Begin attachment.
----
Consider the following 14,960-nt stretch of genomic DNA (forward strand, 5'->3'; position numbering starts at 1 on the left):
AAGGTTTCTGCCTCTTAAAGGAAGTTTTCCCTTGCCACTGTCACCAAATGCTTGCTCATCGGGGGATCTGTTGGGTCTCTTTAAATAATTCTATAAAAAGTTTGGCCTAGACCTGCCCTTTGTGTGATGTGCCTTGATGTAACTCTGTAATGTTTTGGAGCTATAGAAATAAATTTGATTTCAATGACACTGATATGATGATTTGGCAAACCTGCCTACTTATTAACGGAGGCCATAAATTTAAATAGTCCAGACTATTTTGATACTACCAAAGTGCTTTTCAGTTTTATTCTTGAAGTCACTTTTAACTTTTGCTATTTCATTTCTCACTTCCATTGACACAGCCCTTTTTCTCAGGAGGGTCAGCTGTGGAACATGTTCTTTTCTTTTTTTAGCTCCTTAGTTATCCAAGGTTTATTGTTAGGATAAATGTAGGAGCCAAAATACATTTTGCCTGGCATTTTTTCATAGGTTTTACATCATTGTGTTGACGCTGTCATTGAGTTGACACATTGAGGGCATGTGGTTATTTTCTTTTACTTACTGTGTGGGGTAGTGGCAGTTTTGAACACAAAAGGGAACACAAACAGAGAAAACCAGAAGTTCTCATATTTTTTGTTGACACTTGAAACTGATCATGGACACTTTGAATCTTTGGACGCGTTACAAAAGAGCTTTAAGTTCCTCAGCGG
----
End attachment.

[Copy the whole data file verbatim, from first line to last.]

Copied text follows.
Consider the following 14,960-nt stretch of genomic DNA (forward strand, 5'->3'; position numbering starts at 1 on the left):
AAGGTTTCTGCCTCTTAAAGGAAGTTTTCCCTTGCCACTGTCACCAAATGCTTGCTCATCGGGGGATCTGTTGGGTCTCTTTAAATAATTCTATAAAAAGTTTGGCCTAGACCTGCCCTTTGTGTGATGTGCCTTGATGTAACTCTGTAATGTTTTGGAGCTATAGAAATAAATTTGATTTCAATGACACTGATATGATGATTTGGCAAACCTGCCTACTTATTAACGGAGGCCATAAATTTAAATAGTCCAGACTATTTTGATACTACCAAAGTGCTTTTCAGTTTTATTCTTGAAGTCACTTTTAACTTTTGCTATTTCATTTCTCACTTCCATTGACACAGCCCTTTTTCTCAGGAGGGTCAGCTGTGGAACATGTTCTTTTCTTTTTTTAGCTCCTTAGTTATCCAAGGTTTATTGTTAGGATAAATGTAGGAGCCAAAATACATTTTGCCTGGCATTTTTTCATAGGTTTTACATCATTGTGTTGACGCTGTCATTGAGTTGACACATTGAGGGCATGTGGTTATTTTCTTTTACTTACTGTGTGGGGTAGTGGCAGTTTTGAACACAAAAGGGAACACAAACAGAGAAAACCAGAAGTTCTCATATTTTTTGTTGACACTTGAAACTGATCATGGACACTTTGAATCTTTGGACGCGTTACAAAAGAGCTTTAAGTTCCTCAGCGG